Manufacturing Confidence: The Wisdom of Amy Cuddy
Can we fake it until we make it?
Jackson is a third year UC Berkeley student, working as an editorial intern for Big Think. He is a double major in Economics and History and is interested in where the two intersect. He strongly believes that economics can benefit from using more history in its analysis, and incorporating the history of intellectual and economic thought to analyze 21st century problems. Jackson is also an avid believer in maintaining a balance between the strength of the mind, and the strength of the body.
Follow him on twitter @jacdalli.
Amy Cuddy is a social psychologist that teaches at Harvard Business School. She is known for her research on stereotyping, discrimination, and nonverbal behavior.
Cuddy asks the question, do our nonverbals (body language) govern how we think about ourselves? Her answer is simply, yes. If we are able to mimic the body language of those who are more powerful or more confident, for example, then we will exude more confidence and feel more powerful. If we imitate the body language of those who are happy, i.e. smiling, we tend to feel happier. If we are typically shy or hesitant about speaking in public, we can impersonate a more confident speaker, i.e., act the part until we become the part.
How we feel governs our actions and outward behavior, but our behavior and body language can also condition how we feel. It is a two way street.
Below is a presentation by Amy Cuddy on whether your body language can shape who you are. The video is long, but I would recommend watching the whole thing. However, if you would just like the a shortened version, skip ahead to 6:25 and watch it for a few minutes.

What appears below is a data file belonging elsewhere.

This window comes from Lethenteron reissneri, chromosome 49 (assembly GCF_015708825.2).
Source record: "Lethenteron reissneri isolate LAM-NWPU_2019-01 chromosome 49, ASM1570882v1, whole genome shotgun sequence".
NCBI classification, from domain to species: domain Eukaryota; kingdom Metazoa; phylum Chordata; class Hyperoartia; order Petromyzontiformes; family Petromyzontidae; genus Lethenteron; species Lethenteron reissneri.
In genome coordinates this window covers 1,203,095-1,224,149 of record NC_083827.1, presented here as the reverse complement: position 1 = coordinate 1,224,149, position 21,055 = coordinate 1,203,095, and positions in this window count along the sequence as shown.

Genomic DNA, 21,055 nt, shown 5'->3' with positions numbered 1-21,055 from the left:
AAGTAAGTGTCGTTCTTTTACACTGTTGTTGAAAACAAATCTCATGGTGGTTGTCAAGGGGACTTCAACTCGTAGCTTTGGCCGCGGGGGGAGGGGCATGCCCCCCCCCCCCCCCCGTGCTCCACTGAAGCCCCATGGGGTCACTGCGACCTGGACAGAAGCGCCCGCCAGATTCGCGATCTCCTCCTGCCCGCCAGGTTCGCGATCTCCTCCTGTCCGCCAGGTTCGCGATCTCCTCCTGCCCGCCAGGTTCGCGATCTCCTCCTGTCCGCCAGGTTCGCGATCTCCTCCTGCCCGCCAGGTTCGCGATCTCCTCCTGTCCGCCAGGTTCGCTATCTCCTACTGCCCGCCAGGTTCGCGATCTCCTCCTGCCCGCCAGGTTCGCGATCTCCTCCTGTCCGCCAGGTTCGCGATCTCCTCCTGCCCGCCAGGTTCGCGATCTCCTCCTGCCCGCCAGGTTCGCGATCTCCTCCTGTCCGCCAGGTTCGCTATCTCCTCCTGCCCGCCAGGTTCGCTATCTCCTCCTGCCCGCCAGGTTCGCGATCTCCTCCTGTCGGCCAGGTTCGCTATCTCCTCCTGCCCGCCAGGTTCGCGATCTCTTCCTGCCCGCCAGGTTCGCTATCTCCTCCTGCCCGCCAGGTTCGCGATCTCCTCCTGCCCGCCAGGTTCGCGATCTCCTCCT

After watching this video, I attempted this in my European Economic History class at UC Berkeley. I sat up straight, made myself bigger, and raised my hand high with authority. Before I knew it, I found myself participating and giving insight into the problems we were discussing in class. I am not sure that I became instantaneously self-assured but it got me through all of the uncertainty surrounding what it takes or means to be a confident participant. I started then to do this in my other classes and noticed the same pattern.
I found, much like Cuddy, that if you “fake it” enough, at some point you "make it." It becomes who you are in the classroom. Without thinking about it you begin to sit up taller, take up more space, raise your hand higher, and speak a little louder. All of these things make you more powerful in your surrounding area, and allow you to be more assertive and confident in your day-to-day life.